It has been 2 weeks since I left Alaska and the north countree feels like it was another age, an ancient lifetime ago.
I would like to have an MSF blog so I can freely talk about the project but in the meantime I am going to cautiously blog here.
I flew to Paris from Alaska for my briefings and stayed 2 days.
The first day I got lost in the city, was the epitomy of a foolish tourist, tried to see the Louvre, which was closed because it was Tuesday, and ended up walking probably about 4 miles through the city to the Eiffel Tower.
I saw the tower from a prudent distance because my feet were tired and I saw the Arc de Triumph in the same manner. Mobbed through some sweet gardens with old statues etc, had coffee at an outdoor cafe and sat for a spell by La Seine, that grand old river flowing through the heart of the city.
I tried to ride the bus, succeeded of course but the bus driver was lost in conversation with some beauty and I couldn't pay and he kept driving. So i hopped off when i got to the river and tried to pay for my previous bus ride on the next bus which caused some hilarity and i wasn't allowed to pay. Oh well. I dropped something in the river by accident which was of course karma for the stolen bus ride and that's just the way it goes sometimes.
I told the universe I didn't mean to steal the bus ride.
I went to bakeries and bought some good wine and other french delicacies for the Pediatric team already stationed in Koutiala and had an interesting time trying to buy a permanent marker and thumb tacs.
After spending the second day at the Paris office I flew from Paris to Bamako the next day. I was met by one of the drivers and spent the next several day in Bamako, the capital getting more briefings, and the beginning of a gradual clarity that is still continuing regarding what I will be actually doing day to day.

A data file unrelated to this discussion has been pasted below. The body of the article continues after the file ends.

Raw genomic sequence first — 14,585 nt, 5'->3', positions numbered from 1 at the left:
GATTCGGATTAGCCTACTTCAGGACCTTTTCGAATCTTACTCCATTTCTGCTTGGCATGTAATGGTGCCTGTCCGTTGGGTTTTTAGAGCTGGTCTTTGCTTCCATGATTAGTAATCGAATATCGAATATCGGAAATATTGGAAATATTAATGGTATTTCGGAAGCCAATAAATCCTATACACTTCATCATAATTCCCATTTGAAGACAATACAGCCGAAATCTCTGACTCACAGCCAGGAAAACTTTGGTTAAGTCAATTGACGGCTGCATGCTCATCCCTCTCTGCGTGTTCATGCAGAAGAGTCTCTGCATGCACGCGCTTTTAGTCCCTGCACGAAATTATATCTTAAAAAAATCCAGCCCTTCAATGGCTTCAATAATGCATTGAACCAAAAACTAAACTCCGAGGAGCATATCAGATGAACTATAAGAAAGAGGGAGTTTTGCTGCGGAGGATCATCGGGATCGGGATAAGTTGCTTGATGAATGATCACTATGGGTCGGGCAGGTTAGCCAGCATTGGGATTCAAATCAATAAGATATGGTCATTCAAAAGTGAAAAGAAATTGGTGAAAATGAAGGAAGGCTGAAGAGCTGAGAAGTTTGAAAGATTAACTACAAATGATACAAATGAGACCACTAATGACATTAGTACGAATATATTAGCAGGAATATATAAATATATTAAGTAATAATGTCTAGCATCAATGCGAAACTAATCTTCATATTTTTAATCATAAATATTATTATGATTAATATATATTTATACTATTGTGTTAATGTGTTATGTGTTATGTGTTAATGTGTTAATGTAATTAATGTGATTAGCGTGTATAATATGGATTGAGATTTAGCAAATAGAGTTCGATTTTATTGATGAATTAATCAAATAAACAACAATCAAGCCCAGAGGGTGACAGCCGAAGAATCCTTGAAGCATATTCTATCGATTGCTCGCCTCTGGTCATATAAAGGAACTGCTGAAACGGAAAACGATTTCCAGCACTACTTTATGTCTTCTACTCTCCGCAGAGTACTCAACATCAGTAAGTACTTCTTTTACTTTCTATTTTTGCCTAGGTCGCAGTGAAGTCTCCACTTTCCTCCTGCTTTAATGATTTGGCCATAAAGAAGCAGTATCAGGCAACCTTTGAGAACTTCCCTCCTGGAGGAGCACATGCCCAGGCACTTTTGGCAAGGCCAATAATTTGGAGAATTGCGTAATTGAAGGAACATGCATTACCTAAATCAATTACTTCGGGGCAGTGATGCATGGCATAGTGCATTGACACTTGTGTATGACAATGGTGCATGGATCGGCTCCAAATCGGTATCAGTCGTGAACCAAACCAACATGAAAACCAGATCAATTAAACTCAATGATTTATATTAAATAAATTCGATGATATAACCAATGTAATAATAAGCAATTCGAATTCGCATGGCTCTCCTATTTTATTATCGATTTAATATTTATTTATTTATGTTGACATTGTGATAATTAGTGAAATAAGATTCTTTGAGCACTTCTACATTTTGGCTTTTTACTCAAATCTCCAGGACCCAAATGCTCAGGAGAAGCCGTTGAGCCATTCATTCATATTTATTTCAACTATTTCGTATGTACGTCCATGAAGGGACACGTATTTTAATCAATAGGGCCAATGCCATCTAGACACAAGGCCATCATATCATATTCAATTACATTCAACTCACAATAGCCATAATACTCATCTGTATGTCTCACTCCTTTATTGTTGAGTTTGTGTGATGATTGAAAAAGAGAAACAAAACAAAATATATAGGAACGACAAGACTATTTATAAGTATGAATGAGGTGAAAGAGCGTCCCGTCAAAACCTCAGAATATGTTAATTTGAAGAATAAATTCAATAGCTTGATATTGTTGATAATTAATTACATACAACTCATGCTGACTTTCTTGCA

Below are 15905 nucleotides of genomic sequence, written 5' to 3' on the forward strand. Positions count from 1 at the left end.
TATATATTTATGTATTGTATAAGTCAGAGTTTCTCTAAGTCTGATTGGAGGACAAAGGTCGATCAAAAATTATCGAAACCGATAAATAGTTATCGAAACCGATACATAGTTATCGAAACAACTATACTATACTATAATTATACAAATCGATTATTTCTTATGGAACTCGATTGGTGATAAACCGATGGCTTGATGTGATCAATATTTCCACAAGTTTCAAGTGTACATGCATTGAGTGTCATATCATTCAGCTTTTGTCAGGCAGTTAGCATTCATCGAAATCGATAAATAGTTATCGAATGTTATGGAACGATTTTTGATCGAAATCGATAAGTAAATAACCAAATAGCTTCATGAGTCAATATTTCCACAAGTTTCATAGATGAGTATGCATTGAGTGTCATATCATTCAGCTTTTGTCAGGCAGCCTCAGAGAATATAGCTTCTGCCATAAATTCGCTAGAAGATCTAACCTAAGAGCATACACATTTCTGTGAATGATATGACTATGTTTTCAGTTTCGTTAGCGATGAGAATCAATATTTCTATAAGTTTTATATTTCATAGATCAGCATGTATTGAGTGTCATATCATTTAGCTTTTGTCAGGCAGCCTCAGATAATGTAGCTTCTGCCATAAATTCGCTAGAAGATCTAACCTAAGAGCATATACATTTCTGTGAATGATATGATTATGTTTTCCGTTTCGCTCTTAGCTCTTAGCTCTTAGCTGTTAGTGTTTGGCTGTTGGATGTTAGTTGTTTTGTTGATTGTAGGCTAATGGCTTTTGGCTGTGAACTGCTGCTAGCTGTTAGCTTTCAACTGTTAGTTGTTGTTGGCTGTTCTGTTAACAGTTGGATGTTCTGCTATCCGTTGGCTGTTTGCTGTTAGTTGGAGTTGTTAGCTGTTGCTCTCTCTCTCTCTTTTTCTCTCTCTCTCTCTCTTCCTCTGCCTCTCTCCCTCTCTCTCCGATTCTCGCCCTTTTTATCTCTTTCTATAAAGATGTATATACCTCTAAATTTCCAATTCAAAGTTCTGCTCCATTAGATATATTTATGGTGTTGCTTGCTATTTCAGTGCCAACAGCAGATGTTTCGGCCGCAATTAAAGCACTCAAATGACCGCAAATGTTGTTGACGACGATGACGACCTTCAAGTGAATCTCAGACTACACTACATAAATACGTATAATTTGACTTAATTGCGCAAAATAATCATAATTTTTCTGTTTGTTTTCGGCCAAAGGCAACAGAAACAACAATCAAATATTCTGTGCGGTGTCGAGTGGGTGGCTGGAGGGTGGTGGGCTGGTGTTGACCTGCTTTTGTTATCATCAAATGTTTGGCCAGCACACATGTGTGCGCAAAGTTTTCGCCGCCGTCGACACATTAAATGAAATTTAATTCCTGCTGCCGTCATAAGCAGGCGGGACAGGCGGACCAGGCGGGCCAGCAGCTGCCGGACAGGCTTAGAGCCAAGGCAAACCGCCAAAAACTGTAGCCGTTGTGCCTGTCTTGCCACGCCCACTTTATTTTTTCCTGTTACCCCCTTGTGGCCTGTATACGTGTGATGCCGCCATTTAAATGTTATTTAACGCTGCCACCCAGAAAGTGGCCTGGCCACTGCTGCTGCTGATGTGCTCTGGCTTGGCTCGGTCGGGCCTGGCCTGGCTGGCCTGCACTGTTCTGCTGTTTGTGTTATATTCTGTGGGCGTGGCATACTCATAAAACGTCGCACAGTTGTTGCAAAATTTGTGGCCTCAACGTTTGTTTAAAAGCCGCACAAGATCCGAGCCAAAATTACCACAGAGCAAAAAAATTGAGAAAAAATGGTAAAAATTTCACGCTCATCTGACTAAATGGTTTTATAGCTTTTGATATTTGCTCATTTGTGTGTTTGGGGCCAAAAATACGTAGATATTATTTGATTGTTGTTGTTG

Last Saturday we left Bamako and had a long 8 hour truck ride to Koutiala. We stopped and had rice with tomato sauce and lean sauteed chicken for lunch and continued on until we got to our compound.
I have my own room here and the first week was almost unbearably hot. I woke up every morning between 4 and 6 am because of the heat but finally we have AC installed and which works some of the time.
My accomadations here are very comfortable, very different from a mud hut and even better than my dry cabin life in Alaska so no complaints there. We live on the second floor, the third floor opens on to the roof and in fact is the roof, and the first floor we have our offices.
My team consists of 3 other people and we all speak French. Or should I say they speak French and I try not to cry.
Day by day, second by second, every time i figure something out or understand a document or a conversation is a small victory. At the end of every night my brain is mush goo and i get a glazed deer in the headlights type of look and then wake up in the morning and try and try again.
My job seems like it will consist of major supervision and administration as we roll out the CPS (SMC - Seasonal Malaria Chemoprevention) which is in its third year in the district of Koutiala in the Sikasso region of south eastern Mali. The target is about 170,000 kids under 5 who will receive anti malarial medication for four months at the beginning of each month. It is a combo of Amodiaquine and Fansidar.
This gives them about 28 days of protection from malaria while of course needing to still use standard prevention methods such as insecticide treated mosquito nets and the like. When taken correctly this method has been proven to decrease the cases of simple malaria and the reported cases of acute malaria by 75% and is really a phenomenal endeavor that translates to large amounts of real lives saved.
I don't think I can discuss the exact breakdown or exactly what I will be doing but right now I am working on modifying the paperwork so it current for this year's distribution and so it can be easily used by the Ministry of Health when it is passed to them next year.